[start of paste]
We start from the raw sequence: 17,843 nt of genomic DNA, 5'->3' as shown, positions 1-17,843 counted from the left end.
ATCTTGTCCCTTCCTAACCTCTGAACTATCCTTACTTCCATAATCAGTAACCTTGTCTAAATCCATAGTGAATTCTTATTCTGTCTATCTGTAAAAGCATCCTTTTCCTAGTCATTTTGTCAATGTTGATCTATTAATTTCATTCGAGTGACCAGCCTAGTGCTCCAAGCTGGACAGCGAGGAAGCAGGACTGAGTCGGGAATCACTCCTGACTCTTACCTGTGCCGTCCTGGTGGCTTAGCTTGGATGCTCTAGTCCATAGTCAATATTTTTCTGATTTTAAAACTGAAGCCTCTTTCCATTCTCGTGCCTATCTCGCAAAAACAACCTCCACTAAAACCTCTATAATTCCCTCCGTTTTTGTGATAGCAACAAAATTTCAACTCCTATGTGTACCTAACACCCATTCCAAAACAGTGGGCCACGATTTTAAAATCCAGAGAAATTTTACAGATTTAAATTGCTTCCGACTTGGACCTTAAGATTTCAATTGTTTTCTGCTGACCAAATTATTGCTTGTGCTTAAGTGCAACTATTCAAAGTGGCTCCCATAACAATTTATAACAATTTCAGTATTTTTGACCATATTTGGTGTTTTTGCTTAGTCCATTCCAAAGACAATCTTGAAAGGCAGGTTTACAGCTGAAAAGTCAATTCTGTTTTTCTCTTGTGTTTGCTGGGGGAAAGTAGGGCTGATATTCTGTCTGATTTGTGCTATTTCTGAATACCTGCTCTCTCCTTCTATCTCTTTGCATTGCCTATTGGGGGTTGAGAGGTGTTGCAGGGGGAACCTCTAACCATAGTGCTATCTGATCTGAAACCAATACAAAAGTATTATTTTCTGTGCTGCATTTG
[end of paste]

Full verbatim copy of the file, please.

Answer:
We start from the raw sequence: 17,843 nt of genomic DNA, 5'->3' as shown, positions 1-17,843 counted from the left end.
ATCTTGTCCCTTCCTAACCTCTGAACTATCCTTACTTCCATAATCAGTAACCTTGTCTAAATCCATAGTGAATTCTTATTCTGTCTATCTGTAAAAGCATCCTTTTCCTAGTCATTTTGTCAATGTTGATCTATTAATTTCATTCGAGTGACCAGCCTAGTGCTCCAAGCTGGACAGCGAGGAAGCAGGACTGAGTCGGGAATCACTCCTGACTCTTACCTGTGCCGTCCTGGTGGCTTAGCTTGGATGCTCTAGTCCATAGTCAATATTTTTCTGATTTTAAAACTGAAGCCTCTTTCCATTCTCGTGCCTATCTCGCAAAAACAACCTCCACTAAAACCTCTATAATTCCCTCCGTTTTTGTGATAGCAACAAAATTTCAACTCCTATGTGTACCTAACACCCATTCCAAAACAGTGGGCCACGATTTTAAAATCCAGAGAAATTTTACAGATTTAAATTGCTTCCGACTTGGACCTTAAGATTTCAATTGTTTTCTGCTGACCAAATTATTGCTTGTGCTTAAGTGCAACTATTCAAAGTGGCTCCCATAACAATTTATAACAATTTCAGTATTTTTGACCATATTTGGTGTTTTTGCTTAGTCCATTCCAAAGACAATCTTGAAAGGCAGGTTTACAGCTGAAAAGTCAATTCTGTTTTTCTCTTGTGTTTGCTGGGGGAAAGTAGGGCTGATATTCTGTCTGATTTGTGCTATTTCTGAATACCTGCTCTCTCCTTCTATCTCTTTGCATTGCCTATTGGGGGTTGAGAGGTGTTGCAGGGGGAACCTCTAACCATAGTGCTATCTGATCTGAAACCAATACAAAAGTATTATTTTCTGTGCTGCATTTG